|Lived:||June 25, 1881—July 8, 1928 (aged 47)|
|Career:||Lawyer, journalist, leader in the U.S. women's suffrage movement|
M.A., Columbia University
Law degree, New York University Law School
Crystal Catherine Eastman was an American lawyer, antimilitarist, feminist, socialist, and journalist. She was a leader in the women's suffrage movement, co-founder of the Women's International League for Peace and Freedom, and co-founder of the American Civil Liberties Union.
Eastman was born on June 25, 1881, in Marlborough, Massachusetts. She graduated from Vassar College in 1903, received an M.A. in sociology from Columbia University in 1904, and received a law degree from New York University Law School in 1907. Her first job was researching labor conditions in Pittsburgh, Pennsylvania, the first in-depth sociological investigation of industrial accidents. In 1909, Eastman became the first woman to be appointed to New York's Employer's Liability Commission, and she drafted New York State's first workers' compensation law.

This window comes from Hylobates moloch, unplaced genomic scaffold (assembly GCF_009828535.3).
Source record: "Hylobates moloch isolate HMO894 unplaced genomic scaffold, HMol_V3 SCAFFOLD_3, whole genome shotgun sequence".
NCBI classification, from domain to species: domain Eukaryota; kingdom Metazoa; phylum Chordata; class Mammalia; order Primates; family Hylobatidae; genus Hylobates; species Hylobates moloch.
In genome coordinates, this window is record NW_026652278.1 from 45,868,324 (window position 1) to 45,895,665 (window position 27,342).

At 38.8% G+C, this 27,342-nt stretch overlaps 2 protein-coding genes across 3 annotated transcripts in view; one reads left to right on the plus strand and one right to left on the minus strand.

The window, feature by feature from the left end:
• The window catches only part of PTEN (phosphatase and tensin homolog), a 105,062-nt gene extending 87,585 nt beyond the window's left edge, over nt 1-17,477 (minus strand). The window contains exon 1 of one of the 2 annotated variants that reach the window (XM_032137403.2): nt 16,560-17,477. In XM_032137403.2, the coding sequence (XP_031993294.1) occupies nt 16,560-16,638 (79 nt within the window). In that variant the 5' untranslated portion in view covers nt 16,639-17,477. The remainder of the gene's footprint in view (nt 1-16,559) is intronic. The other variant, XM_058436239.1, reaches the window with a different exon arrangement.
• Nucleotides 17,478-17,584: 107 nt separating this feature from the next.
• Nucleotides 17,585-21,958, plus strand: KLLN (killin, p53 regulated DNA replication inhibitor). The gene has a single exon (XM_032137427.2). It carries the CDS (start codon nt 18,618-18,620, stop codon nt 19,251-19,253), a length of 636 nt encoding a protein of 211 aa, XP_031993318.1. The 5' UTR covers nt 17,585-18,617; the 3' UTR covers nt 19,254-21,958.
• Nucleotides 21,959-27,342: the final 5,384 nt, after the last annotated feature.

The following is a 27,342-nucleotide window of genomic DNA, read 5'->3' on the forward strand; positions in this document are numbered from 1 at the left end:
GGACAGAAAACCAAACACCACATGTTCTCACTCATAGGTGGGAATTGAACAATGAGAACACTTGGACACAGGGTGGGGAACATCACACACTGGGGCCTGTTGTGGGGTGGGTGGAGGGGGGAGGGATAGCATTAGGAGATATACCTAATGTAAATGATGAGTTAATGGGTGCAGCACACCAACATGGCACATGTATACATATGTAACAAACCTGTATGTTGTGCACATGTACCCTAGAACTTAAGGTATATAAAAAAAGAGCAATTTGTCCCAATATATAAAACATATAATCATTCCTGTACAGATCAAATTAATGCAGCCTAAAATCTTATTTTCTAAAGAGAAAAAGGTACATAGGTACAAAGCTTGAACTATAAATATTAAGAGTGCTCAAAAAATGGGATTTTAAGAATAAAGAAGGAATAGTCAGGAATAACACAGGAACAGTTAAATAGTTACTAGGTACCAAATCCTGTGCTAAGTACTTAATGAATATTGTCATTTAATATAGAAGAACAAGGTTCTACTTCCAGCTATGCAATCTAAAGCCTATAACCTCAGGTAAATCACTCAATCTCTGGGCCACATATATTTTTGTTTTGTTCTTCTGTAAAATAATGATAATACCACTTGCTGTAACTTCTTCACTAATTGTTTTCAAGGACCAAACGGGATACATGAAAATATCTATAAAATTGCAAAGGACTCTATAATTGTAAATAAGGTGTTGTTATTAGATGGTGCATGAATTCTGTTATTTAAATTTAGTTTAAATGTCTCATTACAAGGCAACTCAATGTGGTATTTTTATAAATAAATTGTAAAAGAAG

Eastman worked as an investigating attorney for the U.S. Commission on Industrial Relations during Woodrow Wilson's presidency. After moving to Milwaukee, she managed the unsuccessful 1912 Wisconsin suffrage campaign. The next year, she and several others founded the Congressional Union, which became the National Woman's Party. After passage of the 19th Amendment in 1920, Eastman and three others wrote the Equal Rights Amendment, introduced in 1923.
In 1917, Eastman co-founded a radical journal of politics, art, and literature, The Liberator, with her brother Max Eastman, and was managing editor from 1917 to 1921. During World War I, she helped found the Woman's Peace Party and served as president of the New York branch. It was renamed the Women's International League for Peace and Freedom in 1921 and remains the oldest extant women's peace organization. Also during World War I, Eastman co-founded the National Civil Liberties Bureau, which grew into the American Civil Liberties Union.
Eastman died on July 8, 1928, of nephritis. In 2000, she was inducted into the National Women's Hall of Fame in Seneca Falls, New York.